Article by Alok Kulkarni, CEO, and co-founder at Cyara
2017 saw an abundance of Customer Experience (CX) failures that have left some of Australia’s biggest companies red-faced.
From long call waiting times after various outages, less than desirable customer service ratings, or system crashes, there are a number of lessons to be learned if brands are to set themselves up for success in 2018.
There are, however, some simple rules that brands can follow to avoid CX failures, and regain the trust of increasingly demanding consumers who are all but ready to swap to a competitor waiting in the wings.
1. Trust: The five letter word that will make or break a brand
It only takes one mistake to lose trust.
With customer voices so powerful, safeguarding a brand’s reputation by establishing long-term loyalty whilst increasing digital growth is a must.
Customers want to be able to trust the brands they interact with, and it is, therefore, essential to stress transparency and communication across the board, especially as customers become increasingly concerned with the manner and speed by which an issue is responded to, rather than the fact that it occurred in the first place.
The recent fallout over Uber hiding a data breach that impacted 57 million users and drivers for a year should be enough warning to brands that transparency is the only way forward.
When it comes to building ongoing trust, reliable service is key.
Each department, location, and channel needs to have a holistic view of the customer available at any point in time in order to make each customer feel valued, and build an ongoing and trusting relationship.
2. Anticipate the worst
Australians are expecting brands to spend wisely on technology to future-proof the way they deliver services.
Brands should be focusing on speed and their ability to bounce back from unexpected outages or technical failures, particularly at times of peak traffic.
Irrespective of whether brands are investing in ‘digital first’ policies or innovative ways to provide services, the core goal should remain the same - delivering customers a seamless experience.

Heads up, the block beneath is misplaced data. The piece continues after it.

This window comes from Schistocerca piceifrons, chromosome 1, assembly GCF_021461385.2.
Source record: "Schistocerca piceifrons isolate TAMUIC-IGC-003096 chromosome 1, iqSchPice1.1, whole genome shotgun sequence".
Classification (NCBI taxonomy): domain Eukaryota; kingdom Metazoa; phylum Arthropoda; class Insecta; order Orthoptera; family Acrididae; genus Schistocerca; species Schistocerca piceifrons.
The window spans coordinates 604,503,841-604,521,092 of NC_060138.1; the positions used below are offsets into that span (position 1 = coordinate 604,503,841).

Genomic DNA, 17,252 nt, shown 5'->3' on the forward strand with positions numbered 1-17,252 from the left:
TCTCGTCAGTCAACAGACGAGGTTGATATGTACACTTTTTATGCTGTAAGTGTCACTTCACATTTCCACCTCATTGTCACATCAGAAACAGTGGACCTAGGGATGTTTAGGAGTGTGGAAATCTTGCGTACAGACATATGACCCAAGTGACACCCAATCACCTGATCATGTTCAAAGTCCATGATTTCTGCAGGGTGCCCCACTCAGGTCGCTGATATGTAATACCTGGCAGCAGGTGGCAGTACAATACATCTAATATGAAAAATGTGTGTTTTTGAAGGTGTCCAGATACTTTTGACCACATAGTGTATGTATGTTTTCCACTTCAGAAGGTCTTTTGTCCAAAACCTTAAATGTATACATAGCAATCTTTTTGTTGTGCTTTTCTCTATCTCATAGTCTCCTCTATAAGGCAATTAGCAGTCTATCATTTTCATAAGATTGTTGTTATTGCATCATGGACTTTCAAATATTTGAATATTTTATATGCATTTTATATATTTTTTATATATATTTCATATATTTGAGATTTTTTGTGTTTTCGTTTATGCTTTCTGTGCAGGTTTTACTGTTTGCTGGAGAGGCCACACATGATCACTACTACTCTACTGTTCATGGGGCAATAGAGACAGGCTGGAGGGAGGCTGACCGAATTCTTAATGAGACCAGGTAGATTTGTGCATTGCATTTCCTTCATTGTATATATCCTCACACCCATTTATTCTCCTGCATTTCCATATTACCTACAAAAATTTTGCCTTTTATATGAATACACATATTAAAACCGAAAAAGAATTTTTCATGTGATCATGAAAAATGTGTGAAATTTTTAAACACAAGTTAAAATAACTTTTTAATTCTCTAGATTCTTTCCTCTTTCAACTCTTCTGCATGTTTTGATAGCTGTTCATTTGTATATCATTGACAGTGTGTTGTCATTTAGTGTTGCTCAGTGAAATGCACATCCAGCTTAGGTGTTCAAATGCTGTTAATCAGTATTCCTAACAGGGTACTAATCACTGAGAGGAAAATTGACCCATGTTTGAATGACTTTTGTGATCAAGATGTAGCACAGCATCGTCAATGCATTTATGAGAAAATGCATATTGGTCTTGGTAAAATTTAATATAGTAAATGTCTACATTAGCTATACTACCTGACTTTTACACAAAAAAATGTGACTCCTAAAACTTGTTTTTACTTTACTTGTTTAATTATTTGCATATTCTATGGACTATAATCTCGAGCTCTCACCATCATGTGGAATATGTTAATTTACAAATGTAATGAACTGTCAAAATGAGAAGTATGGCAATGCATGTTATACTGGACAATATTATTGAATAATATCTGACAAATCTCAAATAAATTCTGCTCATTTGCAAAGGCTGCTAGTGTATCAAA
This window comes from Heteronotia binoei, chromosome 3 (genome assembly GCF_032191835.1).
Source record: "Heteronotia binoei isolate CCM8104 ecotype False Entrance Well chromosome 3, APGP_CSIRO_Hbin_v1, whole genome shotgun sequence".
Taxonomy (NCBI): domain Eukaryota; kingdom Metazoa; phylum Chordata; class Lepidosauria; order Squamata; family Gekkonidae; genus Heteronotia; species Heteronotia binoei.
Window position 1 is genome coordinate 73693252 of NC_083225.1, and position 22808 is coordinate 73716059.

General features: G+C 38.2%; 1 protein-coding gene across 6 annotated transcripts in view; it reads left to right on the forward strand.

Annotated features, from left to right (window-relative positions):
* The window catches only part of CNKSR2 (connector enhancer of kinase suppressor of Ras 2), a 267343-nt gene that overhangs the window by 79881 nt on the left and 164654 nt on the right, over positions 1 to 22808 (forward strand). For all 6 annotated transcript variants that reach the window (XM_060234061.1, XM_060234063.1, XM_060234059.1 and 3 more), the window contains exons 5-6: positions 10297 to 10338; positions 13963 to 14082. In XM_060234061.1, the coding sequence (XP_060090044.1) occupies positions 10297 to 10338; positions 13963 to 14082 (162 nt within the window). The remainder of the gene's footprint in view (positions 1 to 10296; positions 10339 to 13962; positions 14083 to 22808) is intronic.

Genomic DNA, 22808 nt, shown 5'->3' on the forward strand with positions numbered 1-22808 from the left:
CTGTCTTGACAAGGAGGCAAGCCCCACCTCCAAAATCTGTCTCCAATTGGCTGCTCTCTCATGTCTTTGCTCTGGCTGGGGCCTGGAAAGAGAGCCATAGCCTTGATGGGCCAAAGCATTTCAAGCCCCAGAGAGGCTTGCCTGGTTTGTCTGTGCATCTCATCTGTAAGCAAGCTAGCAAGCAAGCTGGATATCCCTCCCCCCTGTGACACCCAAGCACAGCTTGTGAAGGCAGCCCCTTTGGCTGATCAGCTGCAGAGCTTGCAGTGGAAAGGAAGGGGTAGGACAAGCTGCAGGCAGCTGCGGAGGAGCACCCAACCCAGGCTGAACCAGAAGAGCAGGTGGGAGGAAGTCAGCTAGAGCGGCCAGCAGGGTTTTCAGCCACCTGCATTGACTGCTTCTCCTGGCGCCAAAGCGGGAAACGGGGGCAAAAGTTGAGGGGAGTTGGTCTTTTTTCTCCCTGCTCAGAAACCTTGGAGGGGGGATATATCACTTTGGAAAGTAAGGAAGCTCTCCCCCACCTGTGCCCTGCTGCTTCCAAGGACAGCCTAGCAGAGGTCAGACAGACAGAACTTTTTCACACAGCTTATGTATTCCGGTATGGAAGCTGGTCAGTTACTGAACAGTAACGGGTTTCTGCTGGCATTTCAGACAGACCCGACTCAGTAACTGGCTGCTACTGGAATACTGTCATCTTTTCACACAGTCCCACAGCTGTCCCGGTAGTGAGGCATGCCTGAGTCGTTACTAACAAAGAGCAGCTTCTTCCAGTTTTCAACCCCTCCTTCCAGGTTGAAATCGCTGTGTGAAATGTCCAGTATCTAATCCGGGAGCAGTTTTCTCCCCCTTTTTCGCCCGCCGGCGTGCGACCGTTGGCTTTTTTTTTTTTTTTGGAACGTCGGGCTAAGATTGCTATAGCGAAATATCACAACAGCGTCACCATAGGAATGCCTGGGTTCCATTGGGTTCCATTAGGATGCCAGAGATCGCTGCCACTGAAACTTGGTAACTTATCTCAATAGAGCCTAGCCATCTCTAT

Before a major activity peak, brands need to first assess the processes and technologies working behind the scenes.
These need to be thoroughly reviewed to ensure all potential security, speed, and reliability risks are assessed and tested at scale to ensure the system is ready for the anticipated increase in traffic.
3. Sharing (data) is caring
2017’s CX failures reflect a clear lack of investment in operational customer experience measurement and absence of customer service best practice initiatives across some of Australia’s largest brands.
Time-poor customers never want to feel like they’re interacting with a brand for the first time.
Information should be easily accessible so that repetition is kept at a minimum and interaction times are reduced. Not only does this improve the customer’s experience, it also reduces operational costs for the brand.
Ultimately, the overall perception of a brand’s CX will be greatly improved through providing the customer service team with the tools to pre-empt a customer’s inquiry.
For example, if a customer begins a conversation with a chatbot in the wake of an online banking system crash and the issue is not resolved, it is likely they will then call the support centre to seek further help.
If support staff have easy access to each customer’s chatbot conversation history, they will be able to easily pick up where the chatbot left off, reassuring the customer and increasing their trust in the brand.
4. Stay ahead of the curve
Today, consumers engage with services in multi-channel and cross-channel journeys, pausing them and resuming them over time, so keeping up can be tough.
The first step towards providing a seamless customer experience is to invest in testing.
Luckily, there is a way for brands to achieve CX assurance.
Measuring a brand’s customer service technology using synthetic customer interactions, Operational Customer Experience (OCX) measurement enables brands to create flawless CX by removing negative experiences in real-time, through proactively detecting and eliminating failures that lead to customer dissatisfaction before they even happen.
This reduces the amount of frustration due to poor customer service experiences, and ultimately will lead to more efficient services, and therefore increased trust.
Staying ahead of the curve and delivering consistently ‘perfect’ customer service may seem impossible, but having the right technologies in place to protect and future-proof brands from the unpredictable is essential in establishing customer loyalty.
Therefore, effectively managing the customer experience is no longer a choice, and CX needs to be precise and flawless to ensure efficiencies are increased, and trust is maintained.